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See detailPAG: Private and Accountable Gossip
Decouchant, Jérémie UL; Ben Mokhtar, Sonia; Petit, Albin et al

Scientific Conference (2016, June 28)

A large variety of content sharing applications rely, at least partially, on gossip-based dissemination protocols. However, these protocols are subject to various types of faults, among which selfish ... [more ▼]

A large variety of content sharing applications rely, at least partially, on gossip-based dissemination protocols. However, these protocols are subject to various types of faults, among which selfish behaviours performed by nodes that benefit from the system without contributing their fair share to it. Accountability mechanisms (e.g., PeerReview, AVMs, FullReview), which require that nodes log their interactions with others and periodically inspect each others’ logs are effective solutions to deter faults. However, these solutions require that nodes disclose the content of their logs, which may leak sensitive information about them. Building on a monitoring infrastructure and on homomorphic cryptographic procedures, we propose in this paper PAG, the first accountable and partially privacy-preserving gossip protocol. We assess PAG theoretically using the ProVerif cryptographic protocol verifier and evaluate it experimentally using both a real deployment on a cluster of 48 machines and simulations. The performance evaluation of PAG, performed using a video live streaming application, shows that it is compatible with the visualisation of live video content on commodity Internet connections. Furthermore, PAG’s bandwidth consumption inherits the desirable scalability properties of gossip when the number of users in the system grows. [less ▲]

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See detailAcTinG: Accurate Freerider Tracking in Gossip
Decouchant, Jérémie UL; Ben Mokhtar, Sonia; Quéma, Vivien

Scientific Conference (2014, October 09)

Gossip-based content dissemination protocols are a scalable and cheap alternative to centralised content sharing systems. However, it is well known that these protocols suffer from rational nodes, i.e ... [more ▼]

Gossip-based content dissemination protocols are a scalable and cheap alternative to centralised content sharing systems. However, it is well known that these protocols suffer from rational nodes, i.e., nodes that aim at downloading the content without contributing their fair share to the system. While the problem of rational nodes that act individually has been well addressed in the literature, colluding rational nodes is still an open issue. Indeed, LiFTinG, the only existing gossip protocol addressing this issue, yields a high ratio of false positive accusations of correct nodes. In this paper, we propose AcTinG, a protocol that prevents rational collusions in gossip-based content dissemination protocols, while guaranteeing zero false positive accusations. We assess the performance of AcTinG on a testbed comprising 400 nodes running on 100 physical machines, and compare its behaviour in the presence of colluders against two state-of-the-art protocols: BAR Gossip that is the most robust protocol handling non-colluding rational nodes, and LiFTinG, the only existing gossip protocol that handles colluding nodes. The performance evaluation shows that AcTinG is able to deliver all messages despite the presence of colluders, whereas both LiFTinG and BAR Gossip suffer heavy message loss. It also shows that AcTinG is resilient to massive churn. Finally, using simulations involving up to a million nodes, we show that AcTinG exhibits similar scalability properties as standard gossip-based dissemination protocols. [less ▲]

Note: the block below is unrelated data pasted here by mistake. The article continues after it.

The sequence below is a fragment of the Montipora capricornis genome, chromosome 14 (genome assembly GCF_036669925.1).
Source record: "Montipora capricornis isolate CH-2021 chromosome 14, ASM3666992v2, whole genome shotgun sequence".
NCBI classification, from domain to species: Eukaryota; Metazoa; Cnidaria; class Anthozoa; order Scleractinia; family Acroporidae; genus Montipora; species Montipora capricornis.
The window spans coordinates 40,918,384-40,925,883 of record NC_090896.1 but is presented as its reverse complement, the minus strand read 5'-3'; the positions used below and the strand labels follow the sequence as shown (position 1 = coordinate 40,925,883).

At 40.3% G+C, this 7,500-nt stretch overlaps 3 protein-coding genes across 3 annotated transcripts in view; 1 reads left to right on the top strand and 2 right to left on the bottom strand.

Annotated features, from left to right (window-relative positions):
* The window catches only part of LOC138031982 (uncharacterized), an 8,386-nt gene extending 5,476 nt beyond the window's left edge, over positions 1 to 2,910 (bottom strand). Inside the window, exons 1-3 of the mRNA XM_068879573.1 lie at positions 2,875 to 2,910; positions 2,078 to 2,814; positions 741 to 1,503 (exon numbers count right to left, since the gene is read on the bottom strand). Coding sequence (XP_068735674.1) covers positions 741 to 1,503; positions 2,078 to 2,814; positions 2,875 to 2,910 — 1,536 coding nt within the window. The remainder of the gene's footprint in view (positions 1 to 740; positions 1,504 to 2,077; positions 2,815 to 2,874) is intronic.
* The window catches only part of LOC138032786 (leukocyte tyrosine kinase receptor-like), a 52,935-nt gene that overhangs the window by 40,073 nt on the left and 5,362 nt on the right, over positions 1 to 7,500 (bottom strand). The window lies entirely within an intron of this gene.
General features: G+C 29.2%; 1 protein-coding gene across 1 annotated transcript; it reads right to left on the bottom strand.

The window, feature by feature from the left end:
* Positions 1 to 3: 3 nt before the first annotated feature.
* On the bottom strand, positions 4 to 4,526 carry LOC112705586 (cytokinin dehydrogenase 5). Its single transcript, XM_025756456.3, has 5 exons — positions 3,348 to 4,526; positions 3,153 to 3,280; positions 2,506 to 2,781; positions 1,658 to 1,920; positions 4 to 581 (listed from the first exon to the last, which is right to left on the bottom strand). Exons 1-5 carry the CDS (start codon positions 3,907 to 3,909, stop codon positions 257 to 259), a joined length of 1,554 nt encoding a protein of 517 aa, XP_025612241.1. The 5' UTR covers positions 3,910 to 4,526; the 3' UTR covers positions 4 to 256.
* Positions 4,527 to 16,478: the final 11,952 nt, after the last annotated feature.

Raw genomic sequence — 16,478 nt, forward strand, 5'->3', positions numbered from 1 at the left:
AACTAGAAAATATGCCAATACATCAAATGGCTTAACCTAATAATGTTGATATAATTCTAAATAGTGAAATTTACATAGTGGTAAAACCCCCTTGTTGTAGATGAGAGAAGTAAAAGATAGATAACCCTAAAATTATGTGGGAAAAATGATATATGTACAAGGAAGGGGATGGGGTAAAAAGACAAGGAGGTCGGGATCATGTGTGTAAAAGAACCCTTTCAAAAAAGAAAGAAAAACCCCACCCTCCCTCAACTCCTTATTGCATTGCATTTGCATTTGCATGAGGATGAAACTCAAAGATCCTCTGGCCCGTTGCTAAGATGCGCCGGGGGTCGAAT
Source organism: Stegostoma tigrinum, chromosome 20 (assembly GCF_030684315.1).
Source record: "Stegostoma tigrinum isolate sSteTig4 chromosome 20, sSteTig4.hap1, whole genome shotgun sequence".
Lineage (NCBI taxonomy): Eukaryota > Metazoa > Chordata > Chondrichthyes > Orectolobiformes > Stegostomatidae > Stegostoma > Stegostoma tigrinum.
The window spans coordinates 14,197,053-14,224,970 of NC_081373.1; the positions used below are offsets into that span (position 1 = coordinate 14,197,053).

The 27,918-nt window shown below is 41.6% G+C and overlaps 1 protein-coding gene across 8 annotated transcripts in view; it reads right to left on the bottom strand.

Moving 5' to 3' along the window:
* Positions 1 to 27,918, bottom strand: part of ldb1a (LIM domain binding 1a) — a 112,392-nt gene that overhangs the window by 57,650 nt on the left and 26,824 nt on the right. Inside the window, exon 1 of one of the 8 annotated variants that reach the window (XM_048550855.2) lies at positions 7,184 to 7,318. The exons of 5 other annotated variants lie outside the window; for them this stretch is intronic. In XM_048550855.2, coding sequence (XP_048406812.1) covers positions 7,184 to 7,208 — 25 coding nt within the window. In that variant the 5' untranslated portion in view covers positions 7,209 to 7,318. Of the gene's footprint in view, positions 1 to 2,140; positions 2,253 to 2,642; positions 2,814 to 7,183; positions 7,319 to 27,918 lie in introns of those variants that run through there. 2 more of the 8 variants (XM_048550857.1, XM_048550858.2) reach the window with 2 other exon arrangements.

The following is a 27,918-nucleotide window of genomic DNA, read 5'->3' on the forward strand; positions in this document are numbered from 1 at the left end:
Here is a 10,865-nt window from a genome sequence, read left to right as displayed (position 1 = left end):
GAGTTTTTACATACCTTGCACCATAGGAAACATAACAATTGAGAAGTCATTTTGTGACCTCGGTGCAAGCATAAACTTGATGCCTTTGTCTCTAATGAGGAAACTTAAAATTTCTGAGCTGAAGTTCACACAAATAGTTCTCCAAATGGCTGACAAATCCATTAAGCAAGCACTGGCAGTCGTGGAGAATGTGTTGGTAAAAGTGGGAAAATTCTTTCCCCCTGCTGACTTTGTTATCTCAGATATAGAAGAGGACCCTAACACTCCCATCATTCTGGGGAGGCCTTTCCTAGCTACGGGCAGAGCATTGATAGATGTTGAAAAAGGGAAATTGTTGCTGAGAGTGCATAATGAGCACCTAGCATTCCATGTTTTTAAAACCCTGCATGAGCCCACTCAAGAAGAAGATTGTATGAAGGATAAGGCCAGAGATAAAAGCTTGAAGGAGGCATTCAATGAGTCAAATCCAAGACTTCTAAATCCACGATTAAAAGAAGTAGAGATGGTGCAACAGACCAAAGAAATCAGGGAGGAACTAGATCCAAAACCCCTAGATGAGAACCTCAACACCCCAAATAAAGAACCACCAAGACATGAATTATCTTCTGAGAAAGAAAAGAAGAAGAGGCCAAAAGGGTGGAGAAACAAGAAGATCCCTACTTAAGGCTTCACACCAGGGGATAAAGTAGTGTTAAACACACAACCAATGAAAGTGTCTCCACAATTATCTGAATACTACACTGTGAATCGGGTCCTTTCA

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See detailLarge Pages May Be Harmful on NUMA Systems
Gaud, Fabien; Lepers, Baptiste; Decouchant, Jérémie UL et al

Scientific Conference (2014, June)

Application virtual address space is divided into pages, each requiring a virtual-to-physical translation in the page table and the TLB. Large working sets, common among modern applications, necessitate a ... [more ▼]

Application virtual address space is divided into pages, each requiring a virtual-to-physical translation in the page table and the TLB. Large working sets, common among modern applications, necessitate a lot of translations, which increases memory consumption and leads to high TLB and page fault rates. To address this problem, recent hardware introduced support for large pages Large pages require fewer translations to cover the same address space, so the associated problems diminish. We discover, however, that on systems with non-uniform memory access times (NUMA) large pages may fail to deliver benefits or even cause performance degradation. On NUMA systems the memory is spread across several physical nodes; using large pages may contribute to the imbalance in the distribution of memory controller requests and reduced locality of accesses, both of which can drive up memory latencies. Our analysis concluded that: (a) on NUMA systems with large pages it is more crucial than ever to use memory placement algorithms that balance the load across memory controllers and maintain locality; (b) there are cases when NUMA-aware memory placement is not sufficient for optimal performance, and the only resort is to split the offending large pages. To address these challenges, we extend an existing NUMA page placement algorithm with support for large pages. We demonstrate that it recovers the performance lost due to the use of large pages and makes their benefits accessible to applications [less ▲]

Detailed reference viewed: 63 (6 UL)